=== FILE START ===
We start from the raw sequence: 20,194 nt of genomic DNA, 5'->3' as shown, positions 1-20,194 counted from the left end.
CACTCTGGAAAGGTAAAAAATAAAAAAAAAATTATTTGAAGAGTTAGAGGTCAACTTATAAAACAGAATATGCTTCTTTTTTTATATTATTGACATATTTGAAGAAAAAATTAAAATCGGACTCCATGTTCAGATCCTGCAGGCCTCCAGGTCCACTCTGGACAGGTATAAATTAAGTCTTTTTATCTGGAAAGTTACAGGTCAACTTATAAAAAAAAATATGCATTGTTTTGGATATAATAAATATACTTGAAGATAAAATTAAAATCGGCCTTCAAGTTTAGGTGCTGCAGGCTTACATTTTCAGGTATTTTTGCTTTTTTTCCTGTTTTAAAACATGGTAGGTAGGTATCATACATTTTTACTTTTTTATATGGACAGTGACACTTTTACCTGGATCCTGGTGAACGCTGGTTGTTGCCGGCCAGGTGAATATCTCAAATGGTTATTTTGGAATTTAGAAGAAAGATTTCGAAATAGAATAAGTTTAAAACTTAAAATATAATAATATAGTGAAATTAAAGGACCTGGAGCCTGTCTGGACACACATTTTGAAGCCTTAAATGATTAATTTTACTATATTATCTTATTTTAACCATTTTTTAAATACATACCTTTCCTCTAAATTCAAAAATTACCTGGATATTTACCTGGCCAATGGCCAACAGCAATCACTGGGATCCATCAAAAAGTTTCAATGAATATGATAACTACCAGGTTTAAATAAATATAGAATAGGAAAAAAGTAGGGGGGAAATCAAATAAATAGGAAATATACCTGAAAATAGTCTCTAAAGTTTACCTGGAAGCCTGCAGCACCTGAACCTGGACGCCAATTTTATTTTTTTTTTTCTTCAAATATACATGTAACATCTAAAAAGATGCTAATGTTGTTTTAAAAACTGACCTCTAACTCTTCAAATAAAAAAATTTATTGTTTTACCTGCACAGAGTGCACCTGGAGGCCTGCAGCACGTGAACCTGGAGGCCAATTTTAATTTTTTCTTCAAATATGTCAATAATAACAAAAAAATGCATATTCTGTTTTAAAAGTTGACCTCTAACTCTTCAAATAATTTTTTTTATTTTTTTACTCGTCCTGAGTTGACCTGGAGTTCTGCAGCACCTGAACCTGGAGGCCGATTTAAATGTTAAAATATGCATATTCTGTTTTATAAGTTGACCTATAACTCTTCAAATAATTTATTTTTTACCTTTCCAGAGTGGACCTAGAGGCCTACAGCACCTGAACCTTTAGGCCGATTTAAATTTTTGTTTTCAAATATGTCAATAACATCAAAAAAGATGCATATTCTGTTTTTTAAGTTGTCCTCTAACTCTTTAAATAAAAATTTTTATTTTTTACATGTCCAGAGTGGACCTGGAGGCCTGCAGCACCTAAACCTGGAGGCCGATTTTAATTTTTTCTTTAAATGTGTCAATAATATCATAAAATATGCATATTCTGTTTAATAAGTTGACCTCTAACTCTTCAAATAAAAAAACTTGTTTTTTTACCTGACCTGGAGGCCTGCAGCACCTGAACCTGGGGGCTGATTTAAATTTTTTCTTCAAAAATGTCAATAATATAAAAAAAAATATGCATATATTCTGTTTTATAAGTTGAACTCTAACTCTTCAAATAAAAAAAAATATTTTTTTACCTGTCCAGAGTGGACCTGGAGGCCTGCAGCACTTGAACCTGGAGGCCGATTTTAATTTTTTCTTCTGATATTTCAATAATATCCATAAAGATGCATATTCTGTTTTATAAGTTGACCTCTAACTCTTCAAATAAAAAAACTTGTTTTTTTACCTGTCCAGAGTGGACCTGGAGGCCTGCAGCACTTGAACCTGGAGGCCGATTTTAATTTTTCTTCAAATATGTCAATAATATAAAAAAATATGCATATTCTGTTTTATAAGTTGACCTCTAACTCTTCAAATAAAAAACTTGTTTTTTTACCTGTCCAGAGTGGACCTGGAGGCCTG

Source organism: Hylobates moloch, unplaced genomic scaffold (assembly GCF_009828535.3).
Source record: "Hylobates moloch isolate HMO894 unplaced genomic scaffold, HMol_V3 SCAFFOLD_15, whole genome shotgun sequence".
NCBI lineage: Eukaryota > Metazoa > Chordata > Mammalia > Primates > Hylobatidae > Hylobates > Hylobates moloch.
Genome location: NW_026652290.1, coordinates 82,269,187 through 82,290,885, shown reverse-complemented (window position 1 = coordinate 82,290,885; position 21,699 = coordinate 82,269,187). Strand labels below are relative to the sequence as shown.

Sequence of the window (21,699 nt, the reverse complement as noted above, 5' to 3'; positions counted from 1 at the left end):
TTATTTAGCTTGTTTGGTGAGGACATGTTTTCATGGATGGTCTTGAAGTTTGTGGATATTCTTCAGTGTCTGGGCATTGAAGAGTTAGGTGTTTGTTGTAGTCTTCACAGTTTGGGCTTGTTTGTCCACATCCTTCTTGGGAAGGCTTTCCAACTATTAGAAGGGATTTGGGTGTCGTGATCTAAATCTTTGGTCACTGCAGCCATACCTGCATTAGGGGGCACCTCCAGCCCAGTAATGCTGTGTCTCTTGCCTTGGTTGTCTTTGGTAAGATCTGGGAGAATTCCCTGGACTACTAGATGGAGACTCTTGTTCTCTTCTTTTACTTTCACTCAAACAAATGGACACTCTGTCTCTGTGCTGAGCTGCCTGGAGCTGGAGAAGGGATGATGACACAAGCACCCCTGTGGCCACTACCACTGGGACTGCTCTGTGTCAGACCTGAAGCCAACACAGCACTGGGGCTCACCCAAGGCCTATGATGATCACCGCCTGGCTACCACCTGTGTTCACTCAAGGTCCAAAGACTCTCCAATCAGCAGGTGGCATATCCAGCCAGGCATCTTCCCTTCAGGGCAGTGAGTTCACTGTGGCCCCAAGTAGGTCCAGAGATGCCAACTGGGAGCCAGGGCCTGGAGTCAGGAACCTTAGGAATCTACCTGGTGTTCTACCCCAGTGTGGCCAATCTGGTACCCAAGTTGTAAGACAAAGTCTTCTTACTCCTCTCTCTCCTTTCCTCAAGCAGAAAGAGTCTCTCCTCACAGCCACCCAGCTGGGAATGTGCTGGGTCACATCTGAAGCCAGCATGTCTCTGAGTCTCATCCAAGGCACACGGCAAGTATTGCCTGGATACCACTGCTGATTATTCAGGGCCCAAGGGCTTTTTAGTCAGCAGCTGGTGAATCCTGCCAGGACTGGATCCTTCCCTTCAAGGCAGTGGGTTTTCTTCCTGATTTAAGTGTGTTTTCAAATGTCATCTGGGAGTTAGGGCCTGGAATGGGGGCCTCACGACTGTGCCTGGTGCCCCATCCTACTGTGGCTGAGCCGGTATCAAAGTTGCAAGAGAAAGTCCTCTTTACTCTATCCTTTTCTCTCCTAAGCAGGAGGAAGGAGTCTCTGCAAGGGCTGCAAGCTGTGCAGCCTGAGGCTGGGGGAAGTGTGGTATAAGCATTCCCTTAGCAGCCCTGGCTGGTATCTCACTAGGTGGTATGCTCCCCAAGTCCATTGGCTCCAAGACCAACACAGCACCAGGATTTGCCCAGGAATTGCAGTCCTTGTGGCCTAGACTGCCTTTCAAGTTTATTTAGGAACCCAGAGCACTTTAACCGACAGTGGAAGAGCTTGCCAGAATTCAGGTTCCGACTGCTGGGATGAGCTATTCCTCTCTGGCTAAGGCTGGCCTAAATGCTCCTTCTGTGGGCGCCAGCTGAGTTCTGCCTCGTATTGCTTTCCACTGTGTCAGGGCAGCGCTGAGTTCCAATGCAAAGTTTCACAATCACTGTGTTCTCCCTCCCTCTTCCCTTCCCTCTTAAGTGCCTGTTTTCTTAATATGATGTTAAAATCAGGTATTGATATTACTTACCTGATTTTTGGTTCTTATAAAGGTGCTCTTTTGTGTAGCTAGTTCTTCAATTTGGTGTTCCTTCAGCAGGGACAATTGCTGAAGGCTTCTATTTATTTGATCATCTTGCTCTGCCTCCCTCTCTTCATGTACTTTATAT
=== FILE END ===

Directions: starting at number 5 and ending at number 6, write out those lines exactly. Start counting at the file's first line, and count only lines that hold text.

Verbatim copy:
NCBI lineage: Eukaryota > Metazoa > Chordata > Mammalia > Primates > Hylobatidae > Hylobates > Hylobates moloch.
Genome location: NW_026652290.1, coordinates 82,269,187 through 82,290,885, shown reverse-complemented (window position 1 = coordinate 82,290,885; position 21,699 = coordinate 82,269,187). Strand labels below are relative to the sequence as shown.